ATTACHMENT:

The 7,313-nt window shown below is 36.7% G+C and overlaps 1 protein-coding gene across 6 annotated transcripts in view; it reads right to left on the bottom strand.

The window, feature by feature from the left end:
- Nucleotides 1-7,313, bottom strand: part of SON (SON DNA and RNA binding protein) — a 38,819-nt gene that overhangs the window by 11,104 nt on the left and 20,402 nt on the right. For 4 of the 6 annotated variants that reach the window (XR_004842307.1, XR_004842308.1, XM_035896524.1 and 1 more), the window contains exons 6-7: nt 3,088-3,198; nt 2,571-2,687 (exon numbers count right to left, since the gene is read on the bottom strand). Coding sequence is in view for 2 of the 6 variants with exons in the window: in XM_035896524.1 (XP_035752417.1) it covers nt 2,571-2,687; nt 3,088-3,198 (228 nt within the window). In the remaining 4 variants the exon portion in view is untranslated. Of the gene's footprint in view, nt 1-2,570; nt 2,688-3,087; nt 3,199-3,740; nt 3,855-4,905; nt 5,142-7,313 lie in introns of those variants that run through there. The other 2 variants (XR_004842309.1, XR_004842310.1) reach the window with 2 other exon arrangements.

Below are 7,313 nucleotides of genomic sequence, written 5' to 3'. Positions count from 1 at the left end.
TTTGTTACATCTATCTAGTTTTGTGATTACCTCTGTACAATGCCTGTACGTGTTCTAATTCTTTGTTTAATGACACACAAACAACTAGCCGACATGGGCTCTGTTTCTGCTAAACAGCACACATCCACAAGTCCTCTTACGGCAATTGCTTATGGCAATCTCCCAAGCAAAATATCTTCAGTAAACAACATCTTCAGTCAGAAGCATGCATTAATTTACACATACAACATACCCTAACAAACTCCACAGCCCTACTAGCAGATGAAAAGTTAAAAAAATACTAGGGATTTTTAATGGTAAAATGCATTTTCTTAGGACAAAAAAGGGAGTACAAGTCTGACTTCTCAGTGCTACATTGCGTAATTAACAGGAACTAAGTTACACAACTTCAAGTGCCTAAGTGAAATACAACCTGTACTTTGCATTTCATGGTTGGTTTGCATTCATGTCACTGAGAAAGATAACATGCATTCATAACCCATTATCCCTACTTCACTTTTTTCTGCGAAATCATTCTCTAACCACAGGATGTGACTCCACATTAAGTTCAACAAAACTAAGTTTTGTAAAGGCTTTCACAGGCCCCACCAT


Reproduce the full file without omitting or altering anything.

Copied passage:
The 7,313-nt window shown below is 36.7% G+C and overlaps 1 protein-coding gene across 6 annotated transcripts in view; it reads right to left on the bottom strand.

The window, feature by feature from the left end:
- Nucleotides 1-7,313, bottom strand: part of SON (SON DNA and RNA binding protein) — a 38,819-nt gene that overhangs the window by 11,104 nt on the left and 20,402 nt on the right. For 4 of the 6 annotated variants that reach the window (XR_004842307.1, XR_004842308.1, XM_035896524.1 and 1 more), the window contains exons 6-7: nt 3,088-3,198; nt 2,571-2,687 (exon numbers count right to left, since the gene is read on the bottom strand). Coding sequence is in view for 2 of the 6 variants with exons in the window: in XM_035896524.1 (XP_035752417.1) it covers nt 2,571-2,687; nt 3,088-3,198 (228 nt within the window). In the remaining 4 variants the exon portion in view is untranslated. Of the gene's footprint in view, nt 1-2,570; nt 2,688-3,087; nt 3,199-3,740; nt 3,855-4,905; nt 5,142-7,313 lie in introns of those variants that run through there. The other 2 variants (XR_004842309.1, XR_004842310.1) reach the window with 2 other exon arrangements.

Below are 7,313 nucleotides of genomic sequence, written 5' to 3'. Positions count from 1 at the left end.
TTTGTTACATCTATCTAGTTTTGTGATTACCTCTGTACAATGCCTGTACGTGTTCTAATTCTTTGTTTAATGACACACAAACAACTAGCCGACATGGGCTCTGTTTCTGCTAAACAGCACACATCCACAAGTCCTCTTACGGCAATTGCTTATGGCAATCTCCCAAGCAAAATATCTTCAGTAAACAACATCTTCAGTCAGAAGCATGCATTAATTTACACATACAACATACCCTAACAAACTCCACAGCCCTACTAGCAGATGAAAAGTTAAAAAAATACTAGGGATTTTTAATGGTAAAATGCATTTTCTTAGGACAAAAAAGGGAGTACAAGTCTGACTTCTCAGTGCTACATTGCGTAATTAACAGGAACTAAGTTACACAACTTCAAGTGCCTAAGTGAAATACAACCTGTACTTTGCATTTCATGGTTGGTTTGCATTCATGTCACTGAGAAAGATAACATGCATTCATAACCCATTATCCCTACTTCACTTTTTTCTGCGAAATCATTCTCTAACCACAGGATGTGACTCCACATTAAGTTCAACAAAACTAAGTTTTGTAAAGGCTTTCACAGGCCCCACCAT